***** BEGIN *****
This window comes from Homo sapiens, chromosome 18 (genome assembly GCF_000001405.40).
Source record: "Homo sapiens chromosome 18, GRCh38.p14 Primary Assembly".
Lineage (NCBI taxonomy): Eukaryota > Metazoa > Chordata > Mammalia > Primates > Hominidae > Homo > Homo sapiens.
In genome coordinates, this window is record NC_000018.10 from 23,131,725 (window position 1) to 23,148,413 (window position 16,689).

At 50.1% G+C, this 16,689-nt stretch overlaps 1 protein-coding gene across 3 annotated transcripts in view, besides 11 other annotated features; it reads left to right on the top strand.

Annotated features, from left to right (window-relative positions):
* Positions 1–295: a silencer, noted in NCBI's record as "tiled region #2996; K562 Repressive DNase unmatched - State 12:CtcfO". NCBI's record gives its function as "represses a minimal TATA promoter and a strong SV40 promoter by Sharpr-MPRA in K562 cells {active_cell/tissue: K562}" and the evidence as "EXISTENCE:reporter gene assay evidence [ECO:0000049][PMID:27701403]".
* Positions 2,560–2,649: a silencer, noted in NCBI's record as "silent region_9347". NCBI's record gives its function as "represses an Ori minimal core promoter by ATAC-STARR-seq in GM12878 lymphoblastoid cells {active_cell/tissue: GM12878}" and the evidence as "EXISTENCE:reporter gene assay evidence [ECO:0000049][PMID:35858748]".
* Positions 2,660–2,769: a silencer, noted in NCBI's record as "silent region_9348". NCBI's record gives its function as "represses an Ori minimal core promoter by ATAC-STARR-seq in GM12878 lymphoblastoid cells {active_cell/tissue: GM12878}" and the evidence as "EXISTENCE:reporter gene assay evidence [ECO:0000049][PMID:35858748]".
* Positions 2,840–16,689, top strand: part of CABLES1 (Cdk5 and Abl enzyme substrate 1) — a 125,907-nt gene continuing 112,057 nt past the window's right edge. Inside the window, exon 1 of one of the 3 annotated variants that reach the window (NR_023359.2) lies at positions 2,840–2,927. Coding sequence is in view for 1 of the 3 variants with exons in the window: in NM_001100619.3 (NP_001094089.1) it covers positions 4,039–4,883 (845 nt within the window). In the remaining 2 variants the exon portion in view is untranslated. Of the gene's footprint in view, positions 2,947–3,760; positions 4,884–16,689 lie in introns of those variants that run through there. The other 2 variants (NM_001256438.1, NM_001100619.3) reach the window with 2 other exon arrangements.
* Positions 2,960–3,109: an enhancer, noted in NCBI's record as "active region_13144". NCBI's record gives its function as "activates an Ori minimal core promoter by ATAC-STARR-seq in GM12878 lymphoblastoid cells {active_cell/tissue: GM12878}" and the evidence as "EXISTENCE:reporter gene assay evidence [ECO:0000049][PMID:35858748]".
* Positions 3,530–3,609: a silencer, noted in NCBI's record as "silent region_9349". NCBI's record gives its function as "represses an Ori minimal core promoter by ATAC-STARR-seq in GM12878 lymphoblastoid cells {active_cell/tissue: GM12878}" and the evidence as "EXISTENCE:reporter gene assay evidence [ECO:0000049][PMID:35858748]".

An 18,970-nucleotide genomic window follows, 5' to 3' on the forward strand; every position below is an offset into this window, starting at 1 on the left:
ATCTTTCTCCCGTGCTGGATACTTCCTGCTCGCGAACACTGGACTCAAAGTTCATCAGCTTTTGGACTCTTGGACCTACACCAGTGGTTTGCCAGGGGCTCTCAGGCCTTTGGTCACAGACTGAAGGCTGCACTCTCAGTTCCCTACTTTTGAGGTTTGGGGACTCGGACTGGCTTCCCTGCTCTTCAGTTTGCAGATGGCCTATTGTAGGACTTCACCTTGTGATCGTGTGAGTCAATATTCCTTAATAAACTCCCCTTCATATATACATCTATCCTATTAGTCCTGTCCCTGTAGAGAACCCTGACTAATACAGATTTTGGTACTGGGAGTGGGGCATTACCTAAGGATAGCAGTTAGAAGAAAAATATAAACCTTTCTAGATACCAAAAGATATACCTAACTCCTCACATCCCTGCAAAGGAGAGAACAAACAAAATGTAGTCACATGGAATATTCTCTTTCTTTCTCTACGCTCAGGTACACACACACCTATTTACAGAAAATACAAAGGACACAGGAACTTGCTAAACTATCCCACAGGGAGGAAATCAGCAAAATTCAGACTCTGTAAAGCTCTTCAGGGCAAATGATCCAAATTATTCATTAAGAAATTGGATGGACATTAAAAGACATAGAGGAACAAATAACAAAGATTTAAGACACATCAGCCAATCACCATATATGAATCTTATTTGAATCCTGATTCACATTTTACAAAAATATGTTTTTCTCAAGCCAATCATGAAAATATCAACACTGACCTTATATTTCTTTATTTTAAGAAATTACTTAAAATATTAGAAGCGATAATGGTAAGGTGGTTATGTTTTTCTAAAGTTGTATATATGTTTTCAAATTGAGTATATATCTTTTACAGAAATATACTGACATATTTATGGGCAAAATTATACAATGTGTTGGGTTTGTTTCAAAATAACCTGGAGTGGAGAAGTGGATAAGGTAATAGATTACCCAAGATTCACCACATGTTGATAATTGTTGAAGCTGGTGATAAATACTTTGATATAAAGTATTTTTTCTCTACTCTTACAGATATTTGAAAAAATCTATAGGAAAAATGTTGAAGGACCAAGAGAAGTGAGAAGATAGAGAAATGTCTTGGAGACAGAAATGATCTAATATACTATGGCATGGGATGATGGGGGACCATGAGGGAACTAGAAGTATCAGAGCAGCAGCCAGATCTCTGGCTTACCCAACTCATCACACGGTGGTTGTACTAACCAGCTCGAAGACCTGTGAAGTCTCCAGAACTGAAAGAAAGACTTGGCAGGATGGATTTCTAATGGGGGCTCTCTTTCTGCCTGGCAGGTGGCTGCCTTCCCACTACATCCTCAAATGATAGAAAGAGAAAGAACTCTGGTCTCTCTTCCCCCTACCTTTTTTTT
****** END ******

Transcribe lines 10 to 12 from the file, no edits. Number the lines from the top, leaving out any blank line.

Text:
* Positions 2,840–16,689, top strand: part of CABLES1 (Cdk5 and Abl enzyme substrate 1) — a 125,907-nt gene continuing 112,057 nt past the window's right edge. Inside the window, exon 1 of one of the 3 annotated variants that reach the window (NR_023359.2) lies at positions 2,840–2,927. Coding sequence is in view for 1 of the 3 variants with exons in the window: in NM_001100619.3 (NP_001094089.1) it covers positions 4,039–4,883 (845 nt within the window). In the remaining 2 variants the exon portion in view is untranslated. Of the gene's footprint in view, positions 2,947–3,760; positions 4,884–16,689 lie in introns of those variants that run through there. The other 2 variants (NM_001256438.1, NM_001100619.3) reach the window with 2 other exon arrangements.
* Positions 2,960–3,109: an enhancer, noted in NCBI's record as "active region_13144". NCBI's record gives its function as "activates an Ori minimal core promoter by ATAC-STARR-seq in GM12878 lymphoblastoid cells {active_cell/tissue: GM12878}" and the evidence as "EXISTENCE:reporter gene assay evidence [ECO:0000049][PMID:35858748]".
* Positions 3,530–3,609: a silencer, noted in NCBI's record as "silent region_9349". NCBI's record gives its function as "represses an Ori minimal core promoter by ATAC-STARR-seq in GM12878 lymphoblastoid cells {active_cell/tissue: GM12878}" and the evidence as "EXISTENCE:reporter gene assay evidence [ECO:0000049][PMID:35858748]".